Light of the World In July 2010, veteran journalist Peter Seewald spent six hours over six days engaged in an intimate conversation with Pope Benedict XVI. The carefully prepared questions along with their candid, thought-provoking answers are presented in Light of the World: The Pope, the Church, and the Signs of the Times. To say that this book is the most profoundly influential book I’ve read would be an understatement. When considering the text is put forward in a conversational tone, I expected this to be a fairly quick read. Instead I found myself reading and re-reading every question, every answer, carefully considering the meaning of each sentence - meditating on the concepts, the context, and the truths of what The Holy Father shared about our Church. As a “cradle Catholic” raised and catechized during the years when the “ prevailing mentality was that the Church must not be a Church of laws but, rather, a Church of love,” I grew up knowing clearly that God Loves Me,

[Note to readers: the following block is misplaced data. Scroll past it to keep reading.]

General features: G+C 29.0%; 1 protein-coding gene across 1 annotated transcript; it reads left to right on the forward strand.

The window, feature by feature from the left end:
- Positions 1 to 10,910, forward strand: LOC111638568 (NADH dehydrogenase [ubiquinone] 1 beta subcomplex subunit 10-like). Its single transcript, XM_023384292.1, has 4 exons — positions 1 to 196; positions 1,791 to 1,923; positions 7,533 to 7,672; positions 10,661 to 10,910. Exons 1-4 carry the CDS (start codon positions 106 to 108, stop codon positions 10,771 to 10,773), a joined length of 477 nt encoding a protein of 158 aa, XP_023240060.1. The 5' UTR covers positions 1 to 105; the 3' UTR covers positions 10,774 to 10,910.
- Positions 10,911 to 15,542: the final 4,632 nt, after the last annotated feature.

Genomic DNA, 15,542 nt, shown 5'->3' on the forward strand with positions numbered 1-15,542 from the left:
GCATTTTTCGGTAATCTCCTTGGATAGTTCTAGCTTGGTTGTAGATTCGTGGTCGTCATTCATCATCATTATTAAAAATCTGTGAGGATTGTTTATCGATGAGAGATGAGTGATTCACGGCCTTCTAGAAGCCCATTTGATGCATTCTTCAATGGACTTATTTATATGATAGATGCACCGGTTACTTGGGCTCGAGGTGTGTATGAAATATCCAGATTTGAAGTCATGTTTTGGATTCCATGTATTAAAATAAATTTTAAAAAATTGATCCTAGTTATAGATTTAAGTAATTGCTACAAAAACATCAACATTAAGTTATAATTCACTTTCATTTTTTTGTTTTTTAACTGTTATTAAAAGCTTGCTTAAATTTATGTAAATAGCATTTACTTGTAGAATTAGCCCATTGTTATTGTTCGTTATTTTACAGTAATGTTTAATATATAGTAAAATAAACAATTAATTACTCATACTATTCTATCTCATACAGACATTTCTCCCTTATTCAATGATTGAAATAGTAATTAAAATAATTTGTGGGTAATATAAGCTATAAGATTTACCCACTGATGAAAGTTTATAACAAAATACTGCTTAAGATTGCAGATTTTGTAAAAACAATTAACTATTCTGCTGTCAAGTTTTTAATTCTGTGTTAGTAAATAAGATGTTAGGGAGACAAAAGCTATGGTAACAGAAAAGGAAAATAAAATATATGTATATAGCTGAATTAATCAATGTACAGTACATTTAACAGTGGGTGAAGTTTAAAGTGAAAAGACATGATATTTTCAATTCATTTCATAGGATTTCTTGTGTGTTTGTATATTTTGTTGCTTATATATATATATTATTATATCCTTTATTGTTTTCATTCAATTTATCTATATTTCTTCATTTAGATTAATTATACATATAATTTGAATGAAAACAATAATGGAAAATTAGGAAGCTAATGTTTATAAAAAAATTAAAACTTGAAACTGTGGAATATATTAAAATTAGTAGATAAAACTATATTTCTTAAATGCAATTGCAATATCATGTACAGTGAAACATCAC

If you are still working your way through your Christmas shopping and wondering what to get your favorite Catholic friend or relative (or even yourself), you might appreciate this list of Catholic gift items we've enjoyed giving and receiving throughout the year. 10. Good Deed Beads - Based on Saint Therese of Lisieux's belief in small personal sacrifice, these stunning prayer bracelets may be used to count the times each day either that a temptation is rejected, or a positive step taken toward becoming the person you were created to be. They are available for men and women, adults and children. 9. "Alive Again" CD by Matt Maher - This newest CD from rising Catholic Christian singer, Matt Maher, gives you the best of both worlds, beautiful songs with powerful lyrics that brings you to a closer relationship with God. One listen and you will be hooked. 8. Last Supper picture or wall plaque - What dining room is complete without a glorious picture of the